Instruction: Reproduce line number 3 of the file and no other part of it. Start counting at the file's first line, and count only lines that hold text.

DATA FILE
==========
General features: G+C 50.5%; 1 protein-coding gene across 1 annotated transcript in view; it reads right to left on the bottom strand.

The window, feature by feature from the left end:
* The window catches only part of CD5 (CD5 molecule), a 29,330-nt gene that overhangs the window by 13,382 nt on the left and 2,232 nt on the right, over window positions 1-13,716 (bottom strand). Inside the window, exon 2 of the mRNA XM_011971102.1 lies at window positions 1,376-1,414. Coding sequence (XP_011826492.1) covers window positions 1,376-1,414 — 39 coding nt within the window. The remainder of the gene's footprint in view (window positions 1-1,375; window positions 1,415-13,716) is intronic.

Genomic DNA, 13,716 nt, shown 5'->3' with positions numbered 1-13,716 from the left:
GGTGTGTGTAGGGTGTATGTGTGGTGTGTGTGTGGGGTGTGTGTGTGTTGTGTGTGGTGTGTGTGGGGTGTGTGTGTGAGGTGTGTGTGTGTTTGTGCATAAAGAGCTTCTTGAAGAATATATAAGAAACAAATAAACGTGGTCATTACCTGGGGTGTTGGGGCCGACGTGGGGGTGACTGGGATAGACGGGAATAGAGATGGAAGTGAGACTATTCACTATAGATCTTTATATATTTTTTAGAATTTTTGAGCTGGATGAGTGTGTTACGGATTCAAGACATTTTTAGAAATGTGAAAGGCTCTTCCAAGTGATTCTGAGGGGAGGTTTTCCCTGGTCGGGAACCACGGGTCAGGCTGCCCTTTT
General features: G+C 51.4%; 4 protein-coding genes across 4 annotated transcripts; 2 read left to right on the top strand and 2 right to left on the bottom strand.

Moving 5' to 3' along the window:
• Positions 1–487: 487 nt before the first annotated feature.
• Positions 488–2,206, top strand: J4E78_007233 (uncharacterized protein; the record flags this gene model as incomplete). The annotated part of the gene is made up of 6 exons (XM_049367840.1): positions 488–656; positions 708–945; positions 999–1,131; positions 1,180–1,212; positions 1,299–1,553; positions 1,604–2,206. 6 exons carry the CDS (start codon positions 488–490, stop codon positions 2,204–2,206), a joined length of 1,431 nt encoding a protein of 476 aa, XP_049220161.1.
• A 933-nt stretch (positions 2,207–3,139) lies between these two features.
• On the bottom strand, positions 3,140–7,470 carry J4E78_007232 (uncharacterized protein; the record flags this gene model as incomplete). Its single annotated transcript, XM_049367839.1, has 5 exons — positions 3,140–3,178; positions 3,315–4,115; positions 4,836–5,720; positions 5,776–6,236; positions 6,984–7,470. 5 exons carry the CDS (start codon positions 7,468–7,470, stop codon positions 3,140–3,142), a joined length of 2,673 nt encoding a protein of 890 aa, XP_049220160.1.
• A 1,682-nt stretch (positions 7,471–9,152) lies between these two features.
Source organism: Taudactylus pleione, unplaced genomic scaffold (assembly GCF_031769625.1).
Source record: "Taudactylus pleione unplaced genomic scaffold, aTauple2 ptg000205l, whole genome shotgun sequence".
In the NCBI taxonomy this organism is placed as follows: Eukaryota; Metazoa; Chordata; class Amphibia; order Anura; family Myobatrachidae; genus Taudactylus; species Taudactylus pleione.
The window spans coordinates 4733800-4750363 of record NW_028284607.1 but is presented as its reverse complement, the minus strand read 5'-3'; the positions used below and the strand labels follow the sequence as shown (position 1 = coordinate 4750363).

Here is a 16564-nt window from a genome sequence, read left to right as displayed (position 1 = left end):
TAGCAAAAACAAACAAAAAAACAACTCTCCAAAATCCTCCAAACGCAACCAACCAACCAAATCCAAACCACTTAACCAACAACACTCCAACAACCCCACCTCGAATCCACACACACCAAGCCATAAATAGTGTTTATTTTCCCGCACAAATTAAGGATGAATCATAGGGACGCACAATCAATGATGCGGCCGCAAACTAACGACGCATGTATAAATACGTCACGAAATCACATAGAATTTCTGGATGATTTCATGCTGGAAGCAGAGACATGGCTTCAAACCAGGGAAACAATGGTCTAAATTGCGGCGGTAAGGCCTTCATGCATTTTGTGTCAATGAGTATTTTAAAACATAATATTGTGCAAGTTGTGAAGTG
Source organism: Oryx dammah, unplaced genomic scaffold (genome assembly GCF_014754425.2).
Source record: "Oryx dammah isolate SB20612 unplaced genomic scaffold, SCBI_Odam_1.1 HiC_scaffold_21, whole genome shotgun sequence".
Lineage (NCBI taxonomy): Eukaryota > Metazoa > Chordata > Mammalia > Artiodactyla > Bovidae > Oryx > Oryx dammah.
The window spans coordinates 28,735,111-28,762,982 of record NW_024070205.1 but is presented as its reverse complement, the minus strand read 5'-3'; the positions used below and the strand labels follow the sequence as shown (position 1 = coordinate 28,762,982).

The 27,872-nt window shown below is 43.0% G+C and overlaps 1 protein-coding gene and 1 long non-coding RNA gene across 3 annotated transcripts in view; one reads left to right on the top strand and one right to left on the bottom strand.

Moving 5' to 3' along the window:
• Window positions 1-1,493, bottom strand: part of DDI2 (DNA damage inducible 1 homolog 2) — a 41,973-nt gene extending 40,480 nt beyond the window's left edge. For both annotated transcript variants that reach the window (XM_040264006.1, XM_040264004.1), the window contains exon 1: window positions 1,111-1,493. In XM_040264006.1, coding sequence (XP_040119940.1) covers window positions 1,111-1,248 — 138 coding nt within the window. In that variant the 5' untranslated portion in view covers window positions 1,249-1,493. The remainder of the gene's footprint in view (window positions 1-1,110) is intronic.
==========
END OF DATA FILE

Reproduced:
* The window catches only part of CD5 (CD5 molecule), a 29,330-nt gene that overhangs the window by 13,382 nt on the left and 2,232 nt on the right, over window positions 1-13,716 (bottom strand). Inside the window, exon 2 of the mRNA XM_011971102.1 lies at window positions 1,376-1,414. Coding sequence (XP_011826492.1) covers window positions 1,376-1,414 — 39 coding nt within the window. The remainder of the gene's footprint in view (window positions 1-1,375; window positions 1,415-13,716) is intronic.